It's Wednesday night in Cleveland, Tenn., and million-dollar churches and their pristine parking lots fill up with men under the influence of unholy spirits that use, abuse, rape, beat and sometimes kill the bodies and minds of teen girls. Wendy Brown stands up for those girls and if you don’t care what happens to them, God help you.
Brown, who is co-director of Ellilta, a multi-national organization that helps women-at-risk, will speak about sex trafficking at 6 p.m. on Sunday, March 11, at Ridgedale Baptist Church in Chattanooga, located at 1831 Hickory Valley Road. Her topic is “In Our Own Backyard.”
An impassioned Brown doesn’t spare too many feelings when she describes the horrors of sex trafficking. She first learned about the sexual abuses females suffer when she served as a missionary in Ethiopia. Some girls there become prostitutes to help feed their families. But Brown brings the horror home when she points out that Cleveland, recently branded as “The City With Spirit,” is a corridor for sex trafficking because of its proximity to Interstates 75 and 24.
A controlled but righteous fury passes across Brown’s face when she talks about how the tragic plight of abused girls and women often gets ignored or minimized. Brown says such willful ignorance happens especially in the religious circles of Cleveland. Factors that drive some males out of church and onto convenient highways to track down vulnerable females include problems with pornography as well as problems from their own wounds. Brown offers explanations but not excuses, especially for her hometown.
“Open your eyes!” Brown pleads. “It’s right here!”
Statistics at the Protected Innocence Initiative reveal that Tennessee law defines sex trafficking as: “A minor under 18 used in a commercial sex act without regard to force, fraud or coercion.”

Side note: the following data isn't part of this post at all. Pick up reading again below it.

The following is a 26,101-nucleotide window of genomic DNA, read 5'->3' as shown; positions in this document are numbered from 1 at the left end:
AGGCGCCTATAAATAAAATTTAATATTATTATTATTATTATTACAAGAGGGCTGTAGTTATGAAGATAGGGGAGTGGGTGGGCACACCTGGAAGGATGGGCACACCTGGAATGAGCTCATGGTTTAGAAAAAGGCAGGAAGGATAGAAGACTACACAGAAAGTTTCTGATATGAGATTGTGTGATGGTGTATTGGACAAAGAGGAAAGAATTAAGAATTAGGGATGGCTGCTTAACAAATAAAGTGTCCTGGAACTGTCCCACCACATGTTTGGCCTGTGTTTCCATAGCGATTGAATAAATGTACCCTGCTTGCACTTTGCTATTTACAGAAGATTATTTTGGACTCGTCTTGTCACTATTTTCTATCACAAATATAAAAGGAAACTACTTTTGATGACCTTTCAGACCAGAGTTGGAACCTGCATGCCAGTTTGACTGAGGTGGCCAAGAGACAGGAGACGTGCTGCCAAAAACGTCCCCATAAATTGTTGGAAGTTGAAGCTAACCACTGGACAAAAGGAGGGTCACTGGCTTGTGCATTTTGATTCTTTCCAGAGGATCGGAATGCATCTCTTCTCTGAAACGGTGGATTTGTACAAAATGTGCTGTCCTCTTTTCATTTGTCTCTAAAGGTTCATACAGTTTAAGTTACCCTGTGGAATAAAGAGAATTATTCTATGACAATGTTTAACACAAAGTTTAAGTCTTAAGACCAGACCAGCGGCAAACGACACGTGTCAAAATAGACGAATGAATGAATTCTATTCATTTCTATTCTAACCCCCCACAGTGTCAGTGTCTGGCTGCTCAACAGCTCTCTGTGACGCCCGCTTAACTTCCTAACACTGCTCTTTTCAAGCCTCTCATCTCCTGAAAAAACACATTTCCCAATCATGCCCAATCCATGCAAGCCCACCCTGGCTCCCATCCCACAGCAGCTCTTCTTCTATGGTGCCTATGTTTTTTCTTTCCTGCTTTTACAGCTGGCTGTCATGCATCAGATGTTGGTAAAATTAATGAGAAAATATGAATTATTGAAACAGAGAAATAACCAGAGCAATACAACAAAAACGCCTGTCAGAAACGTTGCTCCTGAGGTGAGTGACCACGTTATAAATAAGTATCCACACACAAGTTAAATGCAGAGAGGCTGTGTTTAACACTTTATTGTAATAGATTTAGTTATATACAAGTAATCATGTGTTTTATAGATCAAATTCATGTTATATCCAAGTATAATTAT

A 2011 study conducted by the Tennessee Bureau of Investigation and Vanderbilt Center for Community Studies, shows that 72 percent of Tennessee counties (68 counties) reported at least one case of domestic minor sex trafficking. Shelby, Davidson, Coffee and Knox counties reported more than 100 cases.
Again, Brown notes that Cleveland’s I-75 and I-24 corridor provides easy traveling for males who see females as sexual commodities they can buy, sell or trade on their way to business or sporting events in Nashville or Atlanta.
Sexual servitude is apparently as routinely-tolerated in Cleveland as it is throughout the world, Brown explains, visibly shaken as she describes the use and abuse of women.
“In Our Own Backyard” is an event designed to bring awareness of the issue of human trafficking as it exists on a local level. Although a hideous crime, Brown emphasizes the positive side as well.
“Hope is what drives us,” she says. “Rescue and life change can happen, but first we must open our eyes and choose to get involved.”